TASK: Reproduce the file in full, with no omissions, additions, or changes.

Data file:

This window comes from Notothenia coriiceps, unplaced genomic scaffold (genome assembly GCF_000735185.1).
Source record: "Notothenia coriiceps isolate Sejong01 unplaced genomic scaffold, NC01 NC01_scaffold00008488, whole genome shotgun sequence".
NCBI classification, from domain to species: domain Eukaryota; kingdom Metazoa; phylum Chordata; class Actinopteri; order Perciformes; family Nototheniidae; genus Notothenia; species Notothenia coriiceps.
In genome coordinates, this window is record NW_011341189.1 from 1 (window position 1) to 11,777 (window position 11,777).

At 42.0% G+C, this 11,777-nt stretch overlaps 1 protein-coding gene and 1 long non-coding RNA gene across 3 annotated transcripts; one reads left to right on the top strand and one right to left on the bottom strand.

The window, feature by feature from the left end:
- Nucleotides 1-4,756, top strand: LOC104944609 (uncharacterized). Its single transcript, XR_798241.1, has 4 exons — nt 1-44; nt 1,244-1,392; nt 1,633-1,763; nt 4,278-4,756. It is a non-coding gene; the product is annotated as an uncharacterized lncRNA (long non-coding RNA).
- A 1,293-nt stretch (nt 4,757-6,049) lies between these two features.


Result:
This window comes from Notothenia coriiceps, unplaced genomic scaffold (genome assembly GCF_000735185.1).
Source record: "Notothenia coriiceps isolate Sejong01 unplaced genomic scaffold, NC01 NC01_scaffold00008488, whole genome shotgun sequence".
NCBI classification, from domain to species: domain Eukaryota; kingdom Metazoa; phylum Chordata; class Actinopteri; order Perciformes; family Nototheniidae; genus Notothenia; species Notothenia coriiceps.
In genome coordinates, this window is record NW_011341189.1 from 1 (window position 1) to 11,777 (window position 11,777).

At 42.0% G+C, this 11,777-nt stretch overlaps 1 protein-coding gene and 1 long non-coding RNA gene across 3 annotated transcripts; one reads left to right on the top strand and one right to left on the bottom strand.

The window, feature by feature from the left end:
- Nucleotides 1-4,756, top strand: LOC104944609 (uncharacterized). Its single transcript, XR_798241.1, has 4 exons — nt 1-44; nt 1,244-1,392; nt 1,633-1,763; nt 4,278-4,756. It is a non-coding gene; the product is annotated as an uncharacterized lncRNA (long non-coding RNA).
- A 1,293-nt stretch (nt 4,757-6,049) lies between these two features.